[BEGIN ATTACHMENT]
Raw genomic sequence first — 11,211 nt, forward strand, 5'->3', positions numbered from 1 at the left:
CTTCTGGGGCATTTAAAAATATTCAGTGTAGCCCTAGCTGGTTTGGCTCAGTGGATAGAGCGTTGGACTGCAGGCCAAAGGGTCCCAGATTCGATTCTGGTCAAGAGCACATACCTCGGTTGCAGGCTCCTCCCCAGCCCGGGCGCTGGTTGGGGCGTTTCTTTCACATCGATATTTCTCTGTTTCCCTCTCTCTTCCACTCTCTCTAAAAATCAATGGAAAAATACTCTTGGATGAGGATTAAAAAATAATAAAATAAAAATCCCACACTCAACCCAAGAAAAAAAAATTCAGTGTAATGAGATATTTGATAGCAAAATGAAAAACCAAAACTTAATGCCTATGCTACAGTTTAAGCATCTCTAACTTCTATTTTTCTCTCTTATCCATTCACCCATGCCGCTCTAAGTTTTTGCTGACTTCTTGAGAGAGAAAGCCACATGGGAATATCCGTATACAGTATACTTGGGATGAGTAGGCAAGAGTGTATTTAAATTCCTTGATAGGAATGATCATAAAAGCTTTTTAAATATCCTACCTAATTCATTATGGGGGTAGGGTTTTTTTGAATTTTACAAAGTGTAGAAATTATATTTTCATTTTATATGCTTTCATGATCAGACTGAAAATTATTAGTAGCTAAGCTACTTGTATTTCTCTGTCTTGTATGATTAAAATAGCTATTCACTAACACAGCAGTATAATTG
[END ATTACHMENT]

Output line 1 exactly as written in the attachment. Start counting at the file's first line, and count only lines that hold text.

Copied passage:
Raw genomic sequence first — 11,211 nt, forward strand, 5'->3', positions numbered from 1 at the left: